Therapeutic Antibodies in Review - Innovative products and a range of indications drive the therapeutic antibody market. - BioPharm International


Therapeutic Antibodies in Review
Innovative products and a range of indications drive the therapeutic antibody market.

BioPharm International
Volume 26, Issue 2, pp. 34-40


Lucentis (ranibizumab)

In August 2012, the earlier approval of the drug was expanded by FDA to include diabetic macular edema. This anti-angiogenic Fab fragment blocks VEGF-A in the eye, aimed at preventing vision loss caused by wet macular degeneration.

Perjeta (pertuzumab)

As a HER-2/neu receptor antagonist, Perjeta was approved for combined use with trastuzumab and docetaxel for patients suffering from metastatic breast cancer. When used as a first line treatment, the combination significantly prolonged progression-free survival (4).


The antibody was approved for the treatment of inhalational anthrax, a form of this infectious disease caused by breathing in the spores of the bacterium Bacillus anthracis. According to the FDA website, it is the first mAb approved under the Animal Efficacy Rule, which allows findings from well-controlled animal studies to support FDA approval when it is not possible to conduct trials in humans. Clearly, inhalational anthrax, being a rare and lethal disease, fits these criteria.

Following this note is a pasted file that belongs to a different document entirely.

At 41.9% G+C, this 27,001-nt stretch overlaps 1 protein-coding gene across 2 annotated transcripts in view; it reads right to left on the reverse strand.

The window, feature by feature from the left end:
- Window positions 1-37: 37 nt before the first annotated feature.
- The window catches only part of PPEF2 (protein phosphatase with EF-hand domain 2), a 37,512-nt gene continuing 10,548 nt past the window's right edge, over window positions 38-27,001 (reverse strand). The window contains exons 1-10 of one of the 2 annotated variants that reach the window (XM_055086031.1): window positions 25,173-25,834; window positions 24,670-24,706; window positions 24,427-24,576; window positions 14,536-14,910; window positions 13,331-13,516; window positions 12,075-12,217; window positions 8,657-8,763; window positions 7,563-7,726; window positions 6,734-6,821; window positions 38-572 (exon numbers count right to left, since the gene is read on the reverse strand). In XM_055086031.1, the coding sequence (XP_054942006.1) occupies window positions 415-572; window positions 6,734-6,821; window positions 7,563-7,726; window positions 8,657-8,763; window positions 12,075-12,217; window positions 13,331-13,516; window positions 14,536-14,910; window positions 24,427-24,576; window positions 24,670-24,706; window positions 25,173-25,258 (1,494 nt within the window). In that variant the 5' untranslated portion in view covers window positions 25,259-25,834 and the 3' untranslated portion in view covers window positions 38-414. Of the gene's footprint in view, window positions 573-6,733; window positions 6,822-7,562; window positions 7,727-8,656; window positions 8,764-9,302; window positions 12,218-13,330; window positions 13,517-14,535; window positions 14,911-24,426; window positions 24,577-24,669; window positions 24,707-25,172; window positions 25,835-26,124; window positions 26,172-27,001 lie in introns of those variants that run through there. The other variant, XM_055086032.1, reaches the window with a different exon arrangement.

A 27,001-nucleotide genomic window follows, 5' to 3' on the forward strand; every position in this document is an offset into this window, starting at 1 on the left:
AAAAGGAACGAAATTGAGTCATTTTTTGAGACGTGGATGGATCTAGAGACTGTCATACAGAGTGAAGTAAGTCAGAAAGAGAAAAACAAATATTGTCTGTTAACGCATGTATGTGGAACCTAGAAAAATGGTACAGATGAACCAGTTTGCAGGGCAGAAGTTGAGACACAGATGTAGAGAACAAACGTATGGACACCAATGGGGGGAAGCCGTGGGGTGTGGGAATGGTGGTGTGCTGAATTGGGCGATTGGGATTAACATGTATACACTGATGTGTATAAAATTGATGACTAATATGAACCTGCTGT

Poteligeo (mogamulizumab)

A glyco-engineered, defucosylated, humanized mAb, this innovative product was approved in Japan for the treatment of relapsed or refractory adult T-cell leukemia/lymphoma. It has also been licensed to Amgen for development as a therapy for asthma.

Adcetris (brentuximab vedotin)

Adcetris was approved by FDA in August 2011 and granted conditional marketing authorization by the European Commission in October 2012 for relapsed Hodgkin lymphoma and relapsed systemic anaplastic large-cell lymphoma.


Figure 2: List of FDA-approved antibody therapeutics.
More than 30 approved antibody therapeutics are currently in the worldwide markets, as detailed in Figure 2. The antibodies generated in excess of $45 billion in sales in 2011. More than 40% of this revenue came from anticancer mAbs such as Rituxan, Erbitux, Herceptin, and Avastin. Remicade and Humira, two of the prominent mAbs for the treatment of inflammatory diseases such as rheumatoid arthritis and inflammatory bowel conditions, added another $14 billion, or 30% of the total sales.

Humira, the first fully human mAb, developed and marketed by Abbott Laboratories, accounted for $7.9 billion of 2011 sales, up from $6.5 billion in 2010 and $5.5 billion the year before, a remarkable increase of 44% in just two years. The drug is poised to become the top-selling therapeutic in the world within the next two years, because it has been approved for use of as many as seven inflammatory disease indications.

Some analysts predict that with the rate of current revenue growth and with the potential new approvals, the global market could reach $58 billion by 2016. But as always in the biotech sector, the situation is fluid and extremely difficult to forecast. Several of the antibodies that were approved during the past decades are still generating multibillion dollars in sales, while some have been withdrawn from the market due to either severe side effects (Raptiva approved in 2003, withdrawn in 2009) or lack of sales (Mylotarg approved in 2000, withdrawn in 2010).